I am reading the memoir Berlin Embassy, written by American diplomat William Russell and published in 1941. There are many similarities between Trump and Hitler. One big difference: the Germans did not have the soul-shattering historical example of Hitler — we do. We know what happens when a maladjusted clown is given the reins of a world superpower. But this post is about refugees, namely Jewish refugees struggling to escape the Nazis.
In this passage, Russell describes his job in the immigration section of the Berlin Embassy. It is August 31, 1939, the day before the Germans invaded Poland and WWII began:
A small woman, dressed in black and wearing thick spectacles, moved forward to the desk. “My husband is in the concentration camp at Dachau,” she said simply, in a low voice. “Tell me what I can do to help him get out.”
“What’s his registration number?” Joe asked.
“Eight thousand four hundred and ten, Polish quota,” the woman said.
“I’m sorry,” Joe answered sympathetically, “There are thousands of applicants registered before your husband. He has at least eight years to wait.”
The expression on the woman’s face showed that she did not believe Joe’s words. “But you will just have to do something,” she insisted. “He will die there. If war comes, they will never let him out of that place.”
Joe shook his head slowly.
The little woman began to cry as she gathered up the letters which she had spread out on the desk. She fumbled with the papers and when she had them all in her pocket-book she walked away.
It was like that all day, everyday, in our Embassy.
Some demanding. Some pleading. Some trying bribes. Some too wrought-up to speak. All wanting the same precious thing. A visa for the United States.
Russell wrote, “We did what we could within the American quota laws.” He went on:
All of our consulates in Germany had the same problem. Refugees were to be found in every nook and cranny of their buildings, many of them begging to be allowed to spend the night under the safety of Uncle Sam’s roof. When we opened the Consular section of the Embassy one morning in Berlin we found that a terrified Jew had spent the week end with us.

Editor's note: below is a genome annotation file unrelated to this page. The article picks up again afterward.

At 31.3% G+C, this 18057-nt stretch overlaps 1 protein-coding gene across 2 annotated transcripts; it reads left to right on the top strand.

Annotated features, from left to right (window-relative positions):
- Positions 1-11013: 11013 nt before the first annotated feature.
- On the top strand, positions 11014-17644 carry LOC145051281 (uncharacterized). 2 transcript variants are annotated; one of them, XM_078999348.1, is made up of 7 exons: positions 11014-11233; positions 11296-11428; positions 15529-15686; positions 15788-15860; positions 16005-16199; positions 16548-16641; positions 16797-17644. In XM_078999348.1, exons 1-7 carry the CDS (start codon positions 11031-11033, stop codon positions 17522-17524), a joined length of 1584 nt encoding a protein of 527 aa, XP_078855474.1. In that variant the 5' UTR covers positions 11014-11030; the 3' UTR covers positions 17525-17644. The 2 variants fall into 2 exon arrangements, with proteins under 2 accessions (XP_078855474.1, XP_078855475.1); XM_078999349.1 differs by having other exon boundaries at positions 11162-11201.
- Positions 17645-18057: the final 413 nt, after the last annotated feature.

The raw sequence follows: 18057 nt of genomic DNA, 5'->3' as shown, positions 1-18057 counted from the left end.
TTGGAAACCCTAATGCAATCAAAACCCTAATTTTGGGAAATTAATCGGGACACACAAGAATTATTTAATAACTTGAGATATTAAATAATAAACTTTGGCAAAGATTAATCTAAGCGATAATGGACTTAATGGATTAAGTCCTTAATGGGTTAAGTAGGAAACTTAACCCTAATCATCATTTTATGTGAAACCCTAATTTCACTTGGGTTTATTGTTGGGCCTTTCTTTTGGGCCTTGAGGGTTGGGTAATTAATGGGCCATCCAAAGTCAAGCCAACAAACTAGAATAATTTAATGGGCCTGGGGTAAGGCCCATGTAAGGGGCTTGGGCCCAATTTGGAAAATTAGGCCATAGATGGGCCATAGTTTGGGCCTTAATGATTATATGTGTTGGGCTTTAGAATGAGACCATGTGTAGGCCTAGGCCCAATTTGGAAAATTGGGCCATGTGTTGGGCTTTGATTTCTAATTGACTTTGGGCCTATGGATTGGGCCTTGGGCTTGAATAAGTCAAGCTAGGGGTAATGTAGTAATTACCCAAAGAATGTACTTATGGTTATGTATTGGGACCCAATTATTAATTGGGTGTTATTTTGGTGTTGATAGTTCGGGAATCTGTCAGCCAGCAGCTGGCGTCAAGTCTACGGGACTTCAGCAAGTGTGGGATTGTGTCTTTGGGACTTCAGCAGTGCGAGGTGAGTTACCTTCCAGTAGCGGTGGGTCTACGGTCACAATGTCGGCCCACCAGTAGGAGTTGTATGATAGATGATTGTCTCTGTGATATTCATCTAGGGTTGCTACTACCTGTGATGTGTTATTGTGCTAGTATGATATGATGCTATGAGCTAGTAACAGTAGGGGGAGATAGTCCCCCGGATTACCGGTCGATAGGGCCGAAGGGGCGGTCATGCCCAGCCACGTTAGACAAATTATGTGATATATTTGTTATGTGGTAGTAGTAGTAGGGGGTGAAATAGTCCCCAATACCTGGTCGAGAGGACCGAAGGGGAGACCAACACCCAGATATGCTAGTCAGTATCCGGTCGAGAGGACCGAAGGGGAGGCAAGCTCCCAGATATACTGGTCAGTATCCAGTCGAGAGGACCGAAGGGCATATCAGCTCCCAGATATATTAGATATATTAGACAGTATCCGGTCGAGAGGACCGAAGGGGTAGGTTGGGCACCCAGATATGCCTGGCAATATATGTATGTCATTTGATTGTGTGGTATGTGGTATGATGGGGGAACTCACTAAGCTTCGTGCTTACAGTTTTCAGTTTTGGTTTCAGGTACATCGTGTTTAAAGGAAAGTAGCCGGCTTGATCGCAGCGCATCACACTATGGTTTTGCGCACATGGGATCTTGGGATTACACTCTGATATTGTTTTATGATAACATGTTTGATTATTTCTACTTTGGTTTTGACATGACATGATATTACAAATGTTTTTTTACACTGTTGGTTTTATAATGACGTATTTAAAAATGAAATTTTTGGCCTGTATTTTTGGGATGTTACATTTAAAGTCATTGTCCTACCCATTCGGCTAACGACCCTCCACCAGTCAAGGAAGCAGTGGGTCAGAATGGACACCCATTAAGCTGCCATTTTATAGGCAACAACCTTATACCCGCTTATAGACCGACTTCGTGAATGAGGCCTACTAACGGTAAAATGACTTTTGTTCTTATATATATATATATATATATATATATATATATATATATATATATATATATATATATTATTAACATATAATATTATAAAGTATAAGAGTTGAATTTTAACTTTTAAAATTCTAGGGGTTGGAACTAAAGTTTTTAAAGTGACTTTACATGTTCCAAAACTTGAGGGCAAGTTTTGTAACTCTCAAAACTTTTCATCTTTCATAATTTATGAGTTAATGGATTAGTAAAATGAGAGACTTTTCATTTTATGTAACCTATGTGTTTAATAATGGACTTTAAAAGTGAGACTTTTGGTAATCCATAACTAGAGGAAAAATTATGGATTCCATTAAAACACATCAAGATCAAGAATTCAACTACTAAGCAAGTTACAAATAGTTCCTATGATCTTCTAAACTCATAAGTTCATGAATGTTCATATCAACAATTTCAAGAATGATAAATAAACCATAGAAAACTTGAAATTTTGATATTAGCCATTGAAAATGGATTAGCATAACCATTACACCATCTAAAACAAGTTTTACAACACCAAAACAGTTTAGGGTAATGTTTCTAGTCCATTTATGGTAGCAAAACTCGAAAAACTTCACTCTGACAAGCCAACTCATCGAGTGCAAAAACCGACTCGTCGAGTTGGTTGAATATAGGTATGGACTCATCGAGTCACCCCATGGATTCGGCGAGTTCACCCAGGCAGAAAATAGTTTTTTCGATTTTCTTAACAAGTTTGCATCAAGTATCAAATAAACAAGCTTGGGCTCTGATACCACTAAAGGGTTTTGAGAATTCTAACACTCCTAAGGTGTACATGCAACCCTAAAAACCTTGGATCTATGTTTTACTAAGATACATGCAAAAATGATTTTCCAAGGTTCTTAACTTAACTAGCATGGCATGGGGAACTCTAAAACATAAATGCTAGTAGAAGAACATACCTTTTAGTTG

One reason we were so popular: There was no European country which would admit a German or a Polish Jewish refugee unless he could first show that he was registered with the American Consulate for an immigration visa.
We had worked for two years day and night to help the immigrants. We worked Saturdays and we worked Sundays and we took work home with us to try to cope with the mounting piles of affidavits and correspondence. Our United States Senators and Representatives loaded down our mails with demands for assistance to this or that refugee. We did what we could to handle the flood of petitions and affidavits which poured in on us from all parts of the United States. We did what we could to help the worst cases; we gave visas by the thousands.
I think there is no decent American living who could have worked in our Berlin Immigration section without acquiring a deep hatred for the government which drove these people like cattle from unfriendly consulate to unfriendly consulate, from blocked border to blocked border. Nothing was too petty for the mighty German government so long as it could do some harm to a harried Jew.
In the future, will we be generous and decent or will we be petty? American voters will decide on Tuesday.